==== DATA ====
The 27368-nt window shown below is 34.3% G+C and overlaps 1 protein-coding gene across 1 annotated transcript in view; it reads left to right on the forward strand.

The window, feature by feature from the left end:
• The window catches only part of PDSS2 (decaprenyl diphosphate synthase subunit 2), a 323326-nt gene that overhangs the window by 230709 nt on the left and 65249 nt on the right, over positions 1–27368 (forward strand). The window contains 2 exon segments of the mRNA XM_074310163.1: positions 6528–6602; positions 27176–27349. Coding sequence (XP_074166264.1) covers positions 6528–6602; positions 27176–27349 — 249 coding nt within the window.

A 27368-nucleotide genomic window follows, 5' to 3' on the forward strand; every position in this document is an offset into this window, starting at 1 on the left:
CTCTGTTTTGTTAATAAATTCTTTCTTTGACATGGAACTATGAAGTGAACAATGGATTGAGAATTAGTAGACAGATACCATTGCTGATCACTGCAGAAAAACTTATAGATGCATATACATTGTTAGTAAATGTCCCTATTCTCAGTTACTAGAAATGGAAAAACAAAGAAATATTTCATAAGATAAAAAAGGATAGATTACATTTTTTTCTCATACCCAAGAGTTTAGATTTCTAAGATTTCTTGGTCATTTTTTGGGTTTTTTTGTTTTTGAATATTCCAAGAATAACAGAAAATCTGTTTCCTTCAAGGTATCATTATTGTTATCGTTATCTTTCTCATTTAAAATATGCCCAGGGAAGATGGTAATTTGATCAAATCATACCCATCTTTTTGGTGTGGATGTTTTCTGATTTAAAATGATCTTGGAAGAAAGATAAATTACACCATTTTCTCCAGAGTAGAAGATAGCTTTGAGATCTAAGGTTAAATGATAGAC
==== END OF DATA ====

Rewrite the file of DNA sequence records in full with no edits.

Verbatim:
The 27368-nt window shown below is 34.3% G+C and overlaps 1 protein-coding gene across 1 annotated transcript in view; it reads left to right on the forward strand.

The window, feature by feature from the left end:
• The window catches only part of PDSS2 (decaprenyl diphosphate synthase subunit 2), a 323326-nt gene that overhangs the window by 230709 nt on the left and 65249 nt on the right, over positions 1–27368 (forward strand). The window contains 2 exon segments of the mRNA XM_074310163.1: positions 6528–6602; positions 27176–27349. Coding sequence (XP_074166264.1) covers positions 6528–6602; positions 27176–27349 — 249 coding nt within the window.

A 27368-nucleotide genomic window follows, 5' to 3' on the forward strand; every position in this document is an offset into this window, starting at 1 on the left:
CTCTGTTTTGTTAATAAATTCTTTCTTTGACATGGAACTATGAAGTGAACAATGGATTGAGAATTAGTAGACAGATACCATTGCTGATCACTGCAGAAAAACTTATAGATGCATATACATTGTTAGTAAATGTCCCTATTCTCAGTTACTAGAAATGGAAAAACAAAGAAATATTTCATAAGATAAAAAAGGATAGATTACATTTTTTTCTCATACCCAAGAGTTTAGATTTCTAAGATTTCTTGGTCATTTTTTGGGTTTTTTTGTTTTTGAATATTCCAAGAATAACAGAAAATCTGTTTCCTTCAAGGTATCATTATTGTTATCGTTATCTTTCTCATTTAAAATATGCCCAGGGAAGATGGTAATTTGATCAAATCATACCCATCTTTTTGGTGTGGATGTTTTCTGATTTAAAATGATCTTGGAAGAAAGATAAATTACACCATTTTCTCCAGAGTAGAAGATAGCTTTGAGATCTAAGGTTAAATGATAGAC